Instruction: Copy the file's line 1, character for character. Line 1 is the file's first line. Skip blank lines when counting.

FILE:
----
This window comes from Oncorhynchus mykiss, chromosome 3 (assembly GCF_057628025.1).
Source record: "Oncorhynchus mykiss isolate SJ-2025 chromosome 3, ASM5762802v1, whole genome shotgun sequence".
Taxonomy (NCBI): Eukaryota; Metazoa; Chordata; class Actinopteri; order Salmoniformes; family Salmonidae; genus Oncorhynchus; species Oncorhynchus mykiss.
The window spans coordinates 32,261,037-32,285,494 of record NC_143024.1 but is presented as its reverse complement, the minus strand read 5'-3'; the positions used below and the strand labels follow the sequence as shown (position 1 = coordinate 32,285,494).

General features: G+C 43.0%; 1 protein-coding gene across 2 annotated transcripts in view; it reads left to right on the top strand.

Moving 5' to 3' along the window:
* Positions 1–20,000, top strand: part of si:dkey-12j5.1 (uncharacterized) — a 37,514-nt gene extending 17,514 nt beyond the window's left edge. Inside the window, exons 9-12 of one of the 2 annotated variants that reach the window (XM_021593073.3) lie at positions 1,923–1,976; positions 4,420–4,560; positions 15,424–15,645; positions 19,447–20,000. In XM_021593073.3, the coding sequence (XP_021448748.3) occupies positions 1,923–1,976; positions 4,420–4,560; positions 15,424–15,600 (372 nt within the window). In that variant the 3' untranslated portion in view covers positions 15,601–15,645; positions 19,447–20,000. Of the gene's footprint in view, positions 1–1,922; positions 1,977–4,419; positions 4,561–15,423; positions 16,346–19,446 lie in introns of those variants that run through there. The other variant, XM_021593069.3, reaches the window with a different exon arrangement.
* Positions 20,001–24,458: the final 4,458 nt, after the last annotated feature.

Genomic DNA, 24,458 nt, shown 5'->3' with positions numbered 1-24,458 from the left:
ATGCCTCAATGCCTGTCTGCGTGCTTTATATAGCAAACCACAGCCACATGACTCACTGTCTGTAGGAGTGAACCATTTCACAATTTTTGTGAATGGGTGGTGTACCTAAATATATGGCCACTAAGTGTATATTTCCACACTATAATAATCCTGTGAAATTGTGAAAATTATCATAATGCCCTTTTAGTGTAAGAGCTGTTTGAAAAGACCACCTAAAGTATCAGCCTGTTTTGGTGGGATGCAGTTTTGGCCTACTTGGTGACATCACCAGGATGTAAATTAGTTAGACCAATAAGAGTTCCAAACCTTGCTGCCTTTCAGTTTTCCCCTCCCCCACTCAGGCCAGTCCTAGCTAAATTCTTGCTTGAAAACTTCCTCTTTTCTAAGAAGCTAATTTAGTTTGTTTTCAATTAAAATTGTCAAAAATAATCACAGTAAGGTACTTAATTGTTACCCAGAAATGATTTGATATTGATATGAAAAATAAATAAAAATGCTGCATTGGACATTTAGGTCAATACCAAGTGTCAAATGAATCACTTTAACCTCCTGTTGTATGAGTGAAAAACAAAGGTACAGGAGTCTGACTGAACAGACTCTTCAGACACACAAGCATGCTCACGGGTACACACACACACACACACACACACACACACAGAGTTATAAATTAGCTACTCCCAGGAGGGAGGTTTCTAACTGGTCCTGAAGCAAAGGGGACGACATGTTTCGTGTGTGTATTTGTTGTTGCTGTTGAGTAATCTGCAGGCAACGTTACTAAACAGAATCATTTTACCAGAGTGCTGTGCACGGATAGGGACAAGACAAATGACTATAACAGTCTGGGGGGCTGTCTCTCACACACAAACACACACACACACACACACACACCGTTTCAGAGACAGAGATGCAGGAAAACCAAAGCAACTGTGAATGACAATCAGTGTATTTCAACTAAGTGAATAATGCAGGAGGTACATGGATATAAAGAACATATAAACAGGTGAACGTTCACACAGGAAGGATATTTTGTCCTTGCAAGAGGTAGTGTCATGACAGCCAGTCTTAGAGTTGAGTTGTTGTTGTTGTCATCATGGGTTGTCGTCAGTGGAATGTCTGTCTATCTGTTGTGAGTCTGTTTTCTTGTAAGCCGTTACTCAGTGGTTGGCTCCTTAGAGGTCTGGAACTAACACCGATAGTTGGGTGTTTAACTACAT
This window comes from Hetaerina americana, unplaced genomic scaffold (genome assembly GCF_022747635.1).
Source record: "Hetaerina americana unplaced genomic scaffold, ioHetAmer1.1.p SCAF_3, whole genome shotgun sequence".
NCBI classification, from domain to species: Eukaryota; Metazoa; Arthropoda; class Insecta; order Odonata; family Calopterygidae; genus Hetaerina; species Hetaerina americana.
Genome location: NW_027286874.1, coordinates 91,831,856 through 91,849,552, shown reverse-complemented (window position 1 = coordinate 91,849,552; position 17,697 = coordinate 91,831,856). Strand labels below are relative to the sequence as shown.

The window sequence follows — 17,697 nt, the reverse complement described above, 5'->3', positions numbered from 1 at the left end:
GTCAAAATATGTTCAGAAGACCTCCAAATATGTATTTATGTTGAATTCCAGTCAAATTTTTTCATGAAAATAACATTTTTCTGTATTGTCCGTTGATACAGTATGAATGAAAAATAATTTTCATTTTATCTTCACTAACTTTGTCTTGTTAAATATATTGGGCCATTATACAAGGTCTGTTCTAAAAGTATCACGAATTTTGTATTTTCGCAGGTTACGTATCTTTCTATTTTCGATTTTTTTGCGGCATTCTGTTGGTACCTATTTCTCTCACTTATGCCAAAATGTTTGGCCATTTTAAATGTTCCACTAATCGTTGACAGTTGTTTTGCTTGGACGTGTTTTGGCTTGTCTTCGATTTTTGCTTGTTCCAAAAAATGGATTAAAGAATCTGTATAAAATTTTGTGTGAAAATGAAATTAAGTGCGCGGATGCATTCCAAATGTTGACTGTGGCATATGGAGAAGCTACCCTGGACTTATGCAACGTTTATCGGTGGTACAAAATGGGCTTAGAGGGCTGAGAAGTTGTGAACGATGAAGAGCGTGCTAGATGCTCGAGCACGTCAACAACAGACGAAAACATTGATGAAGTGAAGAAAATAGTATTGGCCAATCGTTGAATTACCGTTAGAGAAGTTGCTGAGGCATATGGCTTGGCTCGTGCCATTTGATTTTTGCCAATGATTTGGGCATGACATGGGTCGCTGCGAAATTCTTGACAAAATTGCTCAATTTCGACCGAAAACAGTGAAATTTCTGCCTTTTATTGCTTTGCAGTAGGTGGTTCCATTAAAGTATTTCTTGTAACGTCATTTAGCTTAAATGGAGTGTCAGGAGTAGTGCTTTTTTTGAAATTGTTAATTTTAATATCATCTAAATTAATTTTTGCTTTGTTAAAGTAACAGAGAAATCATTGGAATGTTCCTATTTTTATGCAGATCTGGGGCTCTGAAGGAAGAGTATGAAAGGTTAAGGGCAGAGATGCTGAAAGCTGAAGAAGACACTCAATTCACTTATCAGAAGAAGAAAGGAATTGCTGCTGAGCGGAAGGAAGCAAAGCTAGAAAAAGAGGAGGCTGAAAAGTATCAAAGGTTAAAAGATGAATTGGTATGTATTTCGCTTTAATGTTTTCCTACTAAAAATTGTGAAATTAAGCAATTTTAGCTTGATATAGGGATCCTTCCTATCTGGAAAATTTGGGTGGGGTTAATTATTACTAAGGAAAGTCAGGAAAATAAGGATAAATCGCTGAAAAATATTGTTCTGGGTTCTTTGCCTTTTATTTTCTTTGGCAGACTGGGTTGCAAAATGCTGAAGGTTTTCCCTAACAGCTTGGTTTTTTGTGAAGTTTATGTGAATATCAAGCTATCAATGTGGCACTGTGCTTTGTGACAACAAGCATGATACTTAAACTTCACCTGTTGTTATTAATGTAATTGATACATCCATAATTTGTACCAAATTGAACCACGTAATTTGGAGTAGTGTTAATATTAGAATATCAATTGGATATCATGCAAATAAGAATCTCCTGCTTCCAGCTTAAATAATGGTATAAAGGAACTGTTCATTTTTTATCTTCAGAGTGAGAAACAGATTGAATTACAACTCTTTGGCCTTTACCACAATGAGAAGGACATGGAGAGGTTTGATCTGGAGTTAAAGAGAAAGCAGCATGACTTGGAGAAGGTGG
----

This window comes from Oncorhynchus mykiss, chromosome 3 (assembly GCF_057628025.1).